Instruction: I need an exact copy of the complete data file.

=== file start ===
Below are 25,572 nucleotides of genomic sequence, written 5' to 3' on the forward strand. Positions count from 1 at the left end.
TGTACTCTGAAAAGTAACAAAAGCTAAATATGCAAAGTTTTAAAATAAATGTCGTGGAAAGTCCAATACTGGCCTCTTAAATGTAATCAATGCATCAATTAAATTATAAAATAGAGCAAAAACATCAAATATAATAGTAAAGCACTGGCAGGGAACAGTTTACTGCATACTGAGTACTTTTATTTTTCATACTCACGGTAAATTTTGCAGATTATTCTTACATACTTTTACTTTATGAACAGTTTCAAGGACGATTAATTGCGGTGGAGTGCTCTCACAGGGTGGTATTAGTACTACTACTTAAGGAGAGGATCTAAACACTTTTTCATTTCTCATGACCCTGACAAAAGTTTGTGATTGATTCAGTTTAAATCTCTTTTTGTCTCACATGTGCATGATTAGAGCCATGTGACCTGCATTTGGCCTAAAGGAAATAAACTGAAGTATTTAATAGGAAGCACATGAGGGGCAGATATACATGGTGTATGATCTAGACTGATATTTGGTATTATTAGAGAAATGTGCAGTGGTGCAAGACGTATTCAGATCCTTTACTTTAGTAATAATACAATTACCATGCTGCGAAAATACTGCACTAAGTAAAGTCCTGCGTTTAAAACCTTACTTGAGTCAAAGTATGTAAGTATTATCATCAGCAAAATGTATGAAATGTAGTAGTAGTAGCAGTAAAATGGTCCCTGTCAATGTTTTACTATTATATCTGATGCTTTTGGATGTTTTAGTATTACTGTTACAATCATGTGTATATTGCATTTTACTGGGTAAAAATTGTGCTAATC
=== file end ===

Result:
Below are 25,572 nucleotides of genomic sequence, written 5' to 3' on the forward strand. Positions count from 1 at the left end.
TGTACTCTGAAAAGTAACAAAAGCTAAATATGCAAAGTTTTAAAATAAATGTCGTGGAAAGTCCAATACTGGCCTCTTAAATGTAATCAATGCATCAATTAAATTATAAAATAGAGCAAAAACATCAAATATAATAGTAAAGCACTGGCAGGGAACAGTTTACTGCATACTGAGTACTTTTATTTTTCATACTCACGGTAAATTTTGCAGATTATTCTTACATACTTTTACTTTATGAACAGTTTCAAGGACGATTAATTGCGGTGGAGTGCTCTCACAGGGTGGTATTAGTACTACTACTTAAGGAGAGGATCTAAACACTTTTTCATTTCTCATGACCCTGACAAAAGTTTGTGATTGATTCAGTTTAAATCTCTTTTTGTCTCACATGTGCATGATTAGAGCCATGTGACCTGCATTTGGCCTAAAGGAAATAAACTGAAGTATTTAATAGGAAGCACATGAGGGGCAGATATACATGGTGTATGATCTAGACTGATATTTGGTATTATTAGAGAAATGTGCAGTGGTGCAAGACGTATTCAGATCCTTTACTTTAGTAATAATACAATTACCATGCTGCGAAAATACTGCACTAAGTAAAGTCCTGCGTTTAAAACCTTACTTGAGTCAAAGTATGTAAGTATTATCATCAGCAAAATGTATGAAATGTAGTAGTAGTAGCAGTAAAATGGTCCCTGTCAATGTTTTACTATTATATCTGATGCTTTTGGATGTTTTAGTATTACTGTTACAATCATGTGTATATTGCATTTTACTGGGTAAAAATTGTGCTAATC